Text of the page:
After a three-year stint as the assistant athletic director for North Carolina Agricultural and Technical State University in Greensboro, N.C., Taylor worked for the NCAA for 14 years. In her first 10 years, she ran various summer youth programs that the NCAA sponsored in conjunction with various championships. She eventually became the director of Professional Development, where she oversaw the NCAA’s diversity and inclusion initiatives. These included programs that focused on positioning women and minorities into senior athletic positions.
One of the perks of working for the NCAA was attending various college bowl games and the Final Four Basketball Tournaments. However, working for the NCAA opened up Taylor’s eyes to the fact that the business of college sports is indeed big business.
“The downside was it got me a little bit away from the pure nature of sports, which is to help young people grow and develop and learn life skills,” explained Taylor.
To get back to those roots, Taylor became the president of the National Youth Sports Corp. in Indianapolis, Ind. There, she oversaw programs that combined sports and academic activities for more than 75,000 youths worldwide.
Most recently, she worked as a youth sports consultant for such clients as the Indiana Center for Cultural Exchange (ICCE) at Purdue University in West Lafayette, Ind. In her role with the ICCE, she worked with coaches from Algeria, Zanzibar and Tanzania, enhancing and developing their models of competitive sports, physical education curriculum and interscholastic sports programs for schools.
It is these significant accomplishments and diverse qualifications that make Taylor the perfect fit to be HFCC’s AD, according to Jones-Harris.
“Rochelle brings a rich background in local and national intercollegiate athletics, athletic management, understanding of the importance of service and community partnerships and in youth and college student development,” Jones-Harris said. “She is an experienced manager and leader, and conducts herself as a mentor and role model to scholar athletes. We are happy to have her on board. We look forward to the many contributions she will make to the college.”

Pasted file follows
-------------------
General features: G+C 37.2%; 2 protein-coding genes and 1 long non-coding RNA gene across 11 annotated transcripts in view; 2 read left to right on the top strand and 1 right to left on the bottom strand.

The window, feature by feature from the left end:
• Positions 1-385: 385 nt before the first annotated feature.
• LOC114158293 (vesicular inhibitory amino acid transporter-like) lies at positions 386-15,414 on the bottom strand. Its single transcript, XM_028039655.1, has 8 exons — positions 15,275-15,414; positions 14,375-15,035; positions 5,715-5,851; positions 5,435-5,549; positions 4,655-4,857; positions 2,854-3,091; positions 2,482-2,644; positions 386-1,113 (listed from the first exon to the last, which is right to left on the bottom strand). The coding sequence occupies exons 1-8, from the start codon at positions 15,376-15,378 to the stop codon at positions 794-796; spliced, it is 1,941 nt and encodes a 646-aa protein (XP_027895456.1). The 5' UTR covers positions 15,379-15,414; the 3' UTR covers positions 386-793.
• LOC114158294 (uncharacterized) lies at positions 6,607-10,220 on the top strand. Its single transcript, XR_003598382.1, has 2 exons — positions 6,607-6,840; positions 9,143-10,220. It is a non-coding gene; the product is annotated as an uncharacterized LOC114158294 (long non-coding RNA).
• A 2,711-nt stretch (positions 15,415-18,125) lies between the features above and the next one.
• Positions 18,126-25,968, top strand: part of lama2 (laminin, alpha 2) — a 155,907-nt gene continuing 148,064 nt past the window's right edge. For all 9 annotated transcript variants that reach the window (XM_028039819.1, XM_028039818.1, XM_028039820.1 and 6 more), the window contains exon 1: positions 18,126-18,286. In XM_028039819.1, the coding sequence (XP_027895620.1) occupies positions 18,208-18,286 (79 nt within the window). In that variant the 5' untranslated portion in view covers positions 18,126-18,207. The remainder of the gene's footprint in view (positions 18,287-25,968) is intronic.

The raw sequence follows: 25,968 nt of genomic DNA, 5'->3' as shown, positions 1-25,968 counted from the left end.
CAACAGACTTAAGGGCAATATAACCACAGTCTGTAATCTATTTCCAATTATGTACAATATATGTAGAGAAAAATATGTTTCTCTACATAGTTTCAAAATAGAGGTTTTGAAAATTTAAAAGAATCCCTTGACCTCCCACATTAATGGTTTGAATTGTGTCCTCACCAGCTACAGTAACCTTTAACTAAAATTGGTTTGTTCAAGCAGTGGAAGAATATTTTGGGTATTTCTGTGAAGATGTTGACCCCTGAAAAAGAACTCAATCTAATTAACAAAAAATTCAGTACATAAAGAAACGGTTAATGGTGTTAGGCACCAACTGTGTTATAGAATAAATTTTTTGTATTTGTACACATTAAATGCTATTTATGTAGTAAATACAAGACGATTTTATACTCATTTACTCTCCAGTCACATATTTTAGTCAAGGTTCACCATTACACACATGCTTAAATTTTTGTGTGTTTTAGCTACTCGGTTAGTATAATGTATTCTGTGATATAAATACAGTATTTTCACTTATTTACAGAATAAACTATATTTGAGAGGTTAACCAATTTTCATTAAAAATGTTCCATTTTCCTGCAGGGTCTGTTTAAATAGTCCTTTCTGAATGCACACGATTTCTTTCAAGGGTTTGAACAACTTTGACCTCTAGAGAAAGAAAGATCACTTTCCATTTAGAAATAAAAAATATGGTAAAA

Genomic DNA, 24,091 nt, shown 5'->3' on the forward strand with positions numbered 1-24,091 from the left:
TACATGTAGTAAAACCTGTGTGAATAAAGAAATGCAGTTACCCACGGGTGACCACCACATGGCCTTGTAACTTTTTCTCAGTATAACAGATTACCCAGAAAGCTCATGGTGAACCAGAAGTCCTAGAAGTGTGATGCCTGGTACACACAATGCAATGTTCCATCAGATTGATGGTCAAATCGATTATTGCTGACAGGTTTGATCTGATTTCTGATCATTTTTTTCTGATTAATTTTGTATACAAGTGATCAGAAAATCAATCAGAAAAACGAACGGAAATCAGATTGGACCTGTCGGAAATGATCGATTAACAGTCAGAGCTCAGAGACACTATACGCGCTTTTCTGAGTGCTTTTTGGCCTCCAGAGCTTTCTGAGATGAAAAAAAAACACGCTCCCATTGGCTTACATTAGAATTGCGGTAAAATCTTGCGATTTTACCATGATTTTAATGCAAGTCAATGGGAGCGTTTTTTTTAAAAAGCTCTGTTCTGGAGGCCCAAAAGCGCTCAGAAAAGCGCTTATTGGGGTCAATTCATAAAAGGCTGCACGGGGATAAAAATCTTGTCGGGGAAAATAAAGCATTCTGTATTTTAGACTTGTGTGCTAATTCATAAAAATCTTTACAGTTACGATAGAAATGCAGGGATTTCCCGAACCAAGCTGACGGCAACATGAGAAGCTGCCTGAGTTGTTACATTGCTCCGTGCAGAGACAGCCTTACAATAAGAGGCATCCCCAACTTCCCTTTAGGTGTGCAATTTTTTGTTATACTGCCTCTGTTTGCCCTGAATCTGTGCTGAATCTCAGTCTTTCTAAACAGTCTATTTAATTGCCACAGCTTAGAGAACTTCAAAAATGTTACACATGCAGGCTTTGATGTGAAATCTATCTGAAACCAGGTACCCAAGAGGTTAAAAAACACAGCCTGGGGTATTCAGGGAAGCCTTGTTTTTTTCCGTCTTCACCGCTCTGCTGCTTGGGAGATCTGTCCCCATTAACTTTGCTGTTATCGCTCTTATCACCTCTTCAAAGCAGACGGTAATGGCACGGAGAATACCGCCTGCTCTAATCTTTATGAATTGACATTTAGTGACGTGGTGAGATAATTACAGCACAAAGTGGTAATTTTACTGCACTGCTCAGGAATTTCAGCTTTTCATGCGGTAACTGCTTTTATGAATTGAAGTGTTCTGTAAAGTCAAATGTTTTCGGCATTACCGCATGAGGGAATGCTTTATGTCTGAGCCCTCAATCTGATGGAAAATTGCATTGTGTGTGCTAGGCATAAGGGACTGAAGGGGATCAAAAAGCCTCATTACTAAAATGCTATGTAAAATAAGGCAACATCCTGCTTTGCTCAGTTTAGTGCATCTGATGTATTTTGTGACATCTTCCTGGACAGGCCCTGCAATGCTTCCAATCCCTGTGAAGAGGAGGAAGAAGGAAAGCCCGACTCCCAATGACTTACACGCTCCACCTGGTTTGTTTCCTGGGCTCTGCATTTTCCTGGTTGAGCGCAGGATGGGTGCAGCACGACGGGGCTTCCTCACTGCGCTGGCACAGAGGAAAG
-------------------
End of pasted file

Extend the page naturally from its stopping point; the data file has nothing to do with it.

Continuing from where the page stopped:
One of Taylor’s immediate goals is to have athletes engaged in community outreach, performing various community service projects and helping to develop their character.
“We want our athletes to serve as positive role models for the youth in our community. We want to not only provide athletes competition within our conference, but also provide the resources in making sure their experience here at HFCC is a positive one,” said Taylor.
In turn, one of the challenges Taylor faces is that there are no athletic fields for spring sports on the main campus: athletes have to play at off-campus fields for home games. Usually, not many people show up.
“I want to change that. Even though we have to play our home games off-campus, I’m hoping to step up the support from the students and the fans. I want our athletes to feel like they’re at home—that is very important to Hawk athletics,” she explained. “I’m looking forward to having the opportunity to put my stamp on the college’s athletic program, and I’m also looking forward to the upcoming year,” she added.